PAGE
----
There is already mounting evidence that walking outdoors surrounded by nature helps lift mood and ease stress. Now a new study indicates it can even help with major depression.
According to a study published in the Journal of Affective Disorders, walking outside surrounded by trees, flowers, birds, and other sights and sounds of the natural world successfully lowered levels of major depression in people diagnosed with it.
“There is a growing recognition that walking in nature makes us happy,” said the study author.
Health and medical experts have long known that being in nature has a beneficial effect on one's physical and mental health. This latest study adds to evidence that it can help with major depression in some cases—possibly a type of cost-free therapy for some.
It’s interesting to point out that although doctors already know that walking and other forms of exercise are helpful to the mood in general, this study compared walking in an urban setting with walking in a natural setting. It was in the natural world that made the walk more effective on depression.
TVA maintains over 180 miles of trails that are geared to all types of abilities and activities. Ever since the COVID pandemic lockdown of 2020, it has become evident that public trails and open public lands benefit residents and visitors on a large scale. People flocked to public land to enjoy relaxation, recreation, exercise, and a break from COVID worries.
“We realized that people saw public land as a sort of safe haven,” said Clay Guerry, TVA recreation strategy specialist. “It became very clear to us that it plays a major role in the health and well-being of people in the Tennessee Valley. Perhaps being surrounded by many opportunities to paddle, fish, swim, bike, and hike mean the people of the Valley are getting a boost in stress reduction.”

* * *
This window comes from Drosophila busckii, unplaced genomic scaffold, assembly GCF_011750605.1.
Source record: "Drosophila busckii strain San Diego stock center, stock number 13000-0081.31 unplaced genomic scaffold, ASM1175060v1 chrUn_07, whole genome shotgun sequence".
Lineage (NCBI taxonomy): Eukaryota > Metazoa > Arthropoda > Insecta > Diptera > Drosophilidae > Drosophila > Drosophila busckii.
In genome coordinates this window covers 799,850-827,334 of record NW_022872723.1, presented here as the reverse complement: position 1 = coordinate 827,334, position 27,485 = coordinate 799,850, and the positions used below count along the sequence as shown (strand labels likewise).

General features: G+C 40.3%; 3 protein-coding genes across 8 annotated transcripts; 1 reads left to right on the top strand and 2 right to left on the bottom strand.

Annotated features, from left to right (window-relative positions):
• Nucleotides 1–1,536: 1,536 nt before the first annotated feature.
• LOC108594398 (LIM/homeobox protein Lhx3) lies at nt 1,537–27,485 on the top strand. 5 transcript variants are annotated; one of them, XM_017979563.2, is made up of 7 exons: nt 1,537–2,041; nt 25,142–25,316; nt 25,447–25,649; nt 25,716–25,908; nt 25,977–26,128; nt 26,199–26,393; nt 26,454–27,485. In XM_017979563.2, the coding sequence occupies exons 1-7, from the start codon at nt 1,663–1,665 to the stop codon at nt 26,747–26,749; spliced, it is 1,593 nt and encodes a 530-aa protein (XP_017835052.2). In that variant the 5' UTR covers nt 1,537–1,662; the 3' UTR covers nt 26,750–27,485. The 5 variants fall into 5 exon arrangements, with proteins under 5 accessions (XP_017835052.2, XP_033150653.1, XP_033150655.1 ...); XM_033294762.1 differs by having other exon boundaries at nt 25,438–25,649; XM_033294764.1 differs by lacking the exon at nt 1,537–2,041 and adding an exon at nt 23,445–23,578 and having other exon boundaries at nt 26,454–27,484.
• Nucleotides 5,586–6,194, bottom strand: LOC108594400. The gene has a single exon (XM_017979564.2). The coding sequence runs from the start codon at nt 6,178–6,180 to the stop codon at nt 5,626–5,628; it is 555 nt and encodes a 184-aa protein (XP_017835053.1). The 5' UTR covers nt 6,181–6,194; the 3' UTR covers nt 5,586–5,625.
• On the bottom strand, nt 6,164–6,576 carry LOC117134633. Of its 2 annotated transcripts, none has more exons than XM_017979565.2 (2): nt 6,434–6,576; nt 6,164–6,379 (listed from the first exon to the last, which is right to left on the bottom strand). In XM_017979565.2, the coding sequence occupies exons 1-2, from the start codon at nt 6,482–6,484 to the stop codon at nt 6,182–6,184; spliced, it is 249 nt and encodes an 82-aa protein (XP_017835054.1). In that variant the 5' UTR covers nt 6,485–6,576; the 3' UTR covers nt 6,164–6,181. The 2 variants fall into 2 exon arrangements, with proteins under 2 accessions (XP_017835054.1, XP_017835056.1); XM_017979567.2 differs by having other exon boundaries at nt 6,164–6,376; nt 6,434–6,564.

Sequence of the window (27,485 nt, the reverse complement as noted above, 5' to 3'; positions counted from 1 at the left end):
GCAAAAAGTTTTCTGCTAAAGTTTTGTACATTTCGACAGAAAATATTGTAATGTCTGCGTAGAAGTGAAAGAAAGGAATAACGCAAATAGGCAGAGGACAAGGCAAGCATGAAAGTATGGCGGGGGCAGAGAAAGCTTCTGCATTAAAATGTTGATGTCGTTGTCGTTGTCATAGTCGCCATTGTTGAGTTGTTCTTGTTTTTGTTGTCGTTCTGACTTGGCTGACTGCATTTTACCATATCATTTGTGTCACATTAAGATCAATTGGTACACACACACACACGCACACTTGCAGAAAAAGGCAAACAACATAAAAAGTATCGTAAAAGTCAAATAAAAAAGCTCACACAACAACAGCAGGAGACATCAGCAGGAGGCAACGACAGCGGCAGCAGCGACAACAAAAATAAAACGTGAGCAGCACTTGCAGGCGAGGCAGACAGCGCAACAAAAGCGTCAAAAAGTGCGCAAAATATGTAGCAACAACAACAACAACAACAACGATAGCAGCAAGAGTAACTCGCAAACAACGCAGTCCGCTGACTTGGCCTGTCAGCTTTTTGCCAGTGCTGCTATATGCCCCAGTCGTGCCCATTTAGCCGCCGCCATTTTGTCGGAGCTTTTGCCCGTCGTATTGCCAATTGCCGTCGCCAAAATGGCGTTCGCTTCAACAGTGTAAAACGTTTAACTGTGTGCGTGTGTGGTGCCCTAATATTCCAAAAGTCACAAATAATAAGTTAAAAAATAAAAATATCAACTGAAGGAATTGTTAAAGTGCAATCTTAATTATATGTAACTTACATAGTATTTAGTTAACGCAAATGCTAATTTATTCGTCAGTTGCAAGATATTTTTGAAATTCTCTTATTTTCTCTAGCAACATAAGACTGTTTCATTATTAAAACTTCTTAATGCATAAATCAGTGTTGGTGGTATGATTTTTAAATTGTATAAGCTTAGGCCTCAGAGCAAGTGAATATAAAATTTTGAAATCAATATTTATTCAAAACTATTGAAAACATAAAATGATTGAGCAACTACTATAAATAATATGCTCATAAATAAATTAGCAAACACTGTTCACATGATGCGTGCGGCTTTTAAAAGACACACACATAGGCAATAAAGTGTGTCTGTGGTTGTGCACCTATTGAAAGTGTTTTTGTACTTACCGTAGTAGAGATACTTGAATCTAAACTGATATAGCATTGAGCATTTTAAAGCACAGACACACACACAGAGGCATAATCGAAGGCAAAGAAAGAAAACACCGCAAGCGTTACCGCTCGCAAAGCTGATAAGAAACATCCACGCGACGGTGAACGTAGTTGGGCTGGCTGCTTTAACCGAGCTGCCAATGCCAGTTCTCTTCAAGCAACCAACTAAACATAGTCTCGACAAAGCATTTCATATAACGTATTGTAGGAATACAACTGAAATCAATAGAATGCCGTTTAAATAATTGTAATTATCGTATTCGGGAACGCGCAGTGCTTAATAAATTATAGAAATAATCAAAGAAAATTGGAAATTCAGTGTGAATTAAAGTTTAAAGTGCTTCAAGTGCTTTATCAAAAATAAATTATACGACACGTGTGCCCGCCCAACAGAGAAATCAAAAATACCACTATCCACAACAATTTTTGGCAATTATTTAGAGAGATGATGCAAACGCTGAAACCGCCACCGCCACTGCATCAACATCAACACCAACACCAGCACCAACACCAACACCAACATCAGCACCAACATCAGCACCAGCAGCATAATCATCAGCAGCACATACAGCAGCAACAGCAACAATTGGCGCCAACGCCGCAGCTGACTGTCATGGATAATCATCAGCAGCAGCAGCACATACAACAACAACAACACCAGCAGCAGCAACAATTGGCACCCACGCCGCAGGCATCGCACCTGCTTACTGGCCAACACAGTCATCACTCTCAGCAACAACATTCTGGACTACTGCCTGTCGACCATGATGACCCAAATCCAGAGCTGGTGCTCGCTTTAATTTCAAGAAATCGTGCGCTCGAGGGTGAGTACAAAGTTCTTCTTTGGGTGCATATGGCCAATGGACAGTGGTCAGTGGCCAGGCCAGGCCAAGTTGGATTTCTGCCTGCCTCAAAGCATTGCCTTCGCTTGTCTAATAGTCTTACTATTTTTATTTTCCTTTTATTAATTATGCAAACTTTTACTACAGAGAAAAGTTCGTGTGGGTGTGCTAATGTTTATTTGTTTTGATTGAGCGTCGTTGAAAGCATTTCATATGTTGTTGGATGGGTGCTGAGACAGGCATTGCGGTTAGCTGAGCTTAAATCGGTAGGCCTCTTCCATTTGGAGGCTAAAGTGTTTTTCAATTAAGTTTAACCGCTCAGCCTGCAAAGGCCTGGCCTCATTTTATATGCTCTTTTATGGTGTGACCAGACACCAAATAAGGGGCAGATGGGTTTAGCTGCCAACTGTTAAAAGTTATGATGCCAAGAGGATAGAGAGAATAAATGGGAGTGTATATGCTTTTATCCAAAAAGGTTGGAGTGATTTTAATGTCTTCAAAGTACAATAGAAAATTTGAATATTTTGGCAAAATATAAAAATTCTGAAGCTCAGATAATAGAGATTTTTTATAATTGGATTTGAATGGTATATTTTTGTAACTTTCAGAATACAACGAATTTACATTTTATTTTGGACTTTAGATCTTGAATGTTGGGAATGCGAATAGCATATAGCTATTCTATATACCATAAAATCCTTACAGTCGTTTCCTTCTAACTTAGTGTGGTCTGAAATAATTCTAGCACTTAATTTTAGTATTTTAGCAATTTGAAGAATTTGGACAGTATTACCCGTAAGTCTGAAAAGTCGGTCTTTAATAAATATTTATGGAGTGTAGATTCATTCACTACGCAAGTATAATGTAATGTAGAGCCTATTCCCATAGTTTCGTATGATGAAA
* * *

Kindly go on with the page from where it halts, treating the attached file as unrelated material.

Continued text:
Public land and water bring economic benefits too. A few years ago, TVA worked with the University of Tennessee Knoxville to try to measure the total economic impact of recreation on the Tennessee River reservoir system.
Surveys were taken measuring the cost of items that tourists and locals purchased for their day on the lake, from floaties to charcoal to boat rentals. It also included money shoreline property owners spent on their homes, such as marina fees and landscaping. The regional economic benefit turned out to be a staggering $12 billion annually or $1 million per shoreline mile.
“We were wowed with those figures,” said Guerry. “They were exciting numbers that proved we were successfully carrying out the mandate of the TVA Act, ‘to make life better for the people of the Tennessee Valley.’ Now we are seeing more and more evidence that ‘making life better’ also includes intangible benefits that can’t be measured in dollars.”
Deciding where to go and what is available when you get there has never been easier. First, narrow down your interests. Do you enjoy boating, fishing (cold or warm water - the Valley has both), hiking, or mountain biking? What about hunting, camping at campgrounds or on undeveloped recreation lands, wildlife viewing, or volunteering?
Once you have a list going, visit the recreation page on TVA.com. You’ll find many areas that offer these activities.